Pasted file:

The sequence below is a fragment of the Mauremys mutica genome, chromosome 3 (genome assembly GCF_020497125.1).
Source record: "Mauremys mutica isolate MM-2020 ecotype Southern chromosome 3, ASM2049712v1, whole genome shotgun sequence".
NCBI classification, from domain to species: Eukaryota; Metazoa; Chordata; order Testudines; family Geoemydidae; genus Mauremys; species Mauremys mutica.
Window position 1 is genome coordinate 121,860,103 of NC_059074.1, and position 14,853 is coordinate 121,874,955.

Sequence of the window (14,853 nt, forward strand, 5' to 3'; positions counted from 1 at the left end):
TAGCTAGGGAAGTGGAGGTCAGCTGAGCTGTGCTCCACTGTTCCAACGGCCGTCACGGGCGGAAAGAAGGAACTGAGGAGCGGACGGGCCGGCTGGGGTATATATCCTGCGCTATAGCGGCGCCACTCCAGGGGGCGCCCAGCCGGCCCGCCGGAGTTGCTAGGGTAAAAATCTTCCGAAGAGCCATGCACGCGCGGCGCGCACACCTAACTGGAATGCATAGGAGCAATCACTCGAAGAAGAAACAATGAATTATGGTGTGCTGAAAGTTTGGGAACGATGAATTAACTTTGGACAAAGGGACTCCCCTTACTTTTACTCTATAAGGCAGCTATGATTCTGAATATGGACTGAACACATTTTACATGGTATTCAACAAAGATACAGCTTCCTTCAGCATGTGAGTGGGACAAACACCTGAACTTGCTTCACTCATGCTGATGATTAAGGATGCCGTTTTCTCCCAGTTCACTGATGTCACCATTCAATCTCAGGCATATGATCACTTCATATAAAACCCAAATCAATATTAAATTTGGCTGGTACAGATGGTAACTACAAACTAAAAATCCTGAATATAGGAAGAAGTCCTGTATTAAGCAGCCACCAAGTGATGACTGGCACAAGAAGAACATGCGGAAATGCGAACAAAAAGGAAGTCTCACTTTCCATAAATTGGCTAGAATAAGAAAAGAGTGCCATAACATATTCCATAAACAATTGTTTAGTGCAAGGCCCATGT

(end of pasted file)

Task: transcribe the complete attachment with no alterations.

The sequence below is a fragment of the Mauremys mutica genome, chromosome 3 (genome assembly GCF_020497125.1).
Source record: "Mauremys mutica isolate MM-2020 ecotype Southern chromosome 3, ASM2049712v1, whole genome shotgun sequence".
NCBI classification, from domain to species: Eukaryota; Metazoa; Chordata; order Testudines; family Geoemydidae; genus Mauremys; species Mauremys mutica.
Window position 1 is genome coordinate 121,860,103 of NC_059074.1, and position 14,853 is coordinate 121,874,955.

Sequence of the window (14,853 nt, forward strand, 5' to 3'; positions counted from 1 at the left end):
TAGCTAGGGAAGTGGAGGTCAGCTGAGCTGTGCTCCACTGTTCCAACGGCCGTCACGGGCGGAAAGAAGGAACTGAGGAGCGGACGGGCCGGCTGGGGTATATATCCTGCGCTATAGCGGCGCCACTCCAGGGGGCGCCCAGCCGGCCCGCCGGAGTTGCTAGGGTAAAAATCTTCCGAAGAGCCATGCACGCGCGGCGCGCACACCTAACTGGAATGCATAGGAGCAATCACTCGAAGAAGAAACAATGAATTATGGTGTGCTGAAAGTTTGGGAACGATGAATTAACTTTGGACAAAGGGACTCCCCTTACTTTTACTCTATAAGGCAGCTATGATTCTGAATATGGACTGAACACATTTTACATGGTATTCAACAAAGATACAGCTTCCTTCAGCATGTGAGTGGGACAAACACCTGAACTTGCTTCACTCATGCTGATGATTAAGGATGCCGTTTTCTCCCAGTTCACTGATGTCACCATTCAATCTCAGGCATATGATCACTTCATATAAAACCCAAATCAATATTAAATTTGGCTGGTACAGATGGTAACTACAAACTAAAAATCCTGAATATAGGAAGAAGTCCTGTATTAAGCAGCCACCAAGTGATGACTGGCACAAGAAGAACATGCGGAAATGCGAACAAAAAGGAAGTCTCACTTTCCATAAATTGGCTAGAATAAGAAAAGAGTGCCATAACATATTCCATAAACAATTGTTTAGTGCAAGGCCCATGT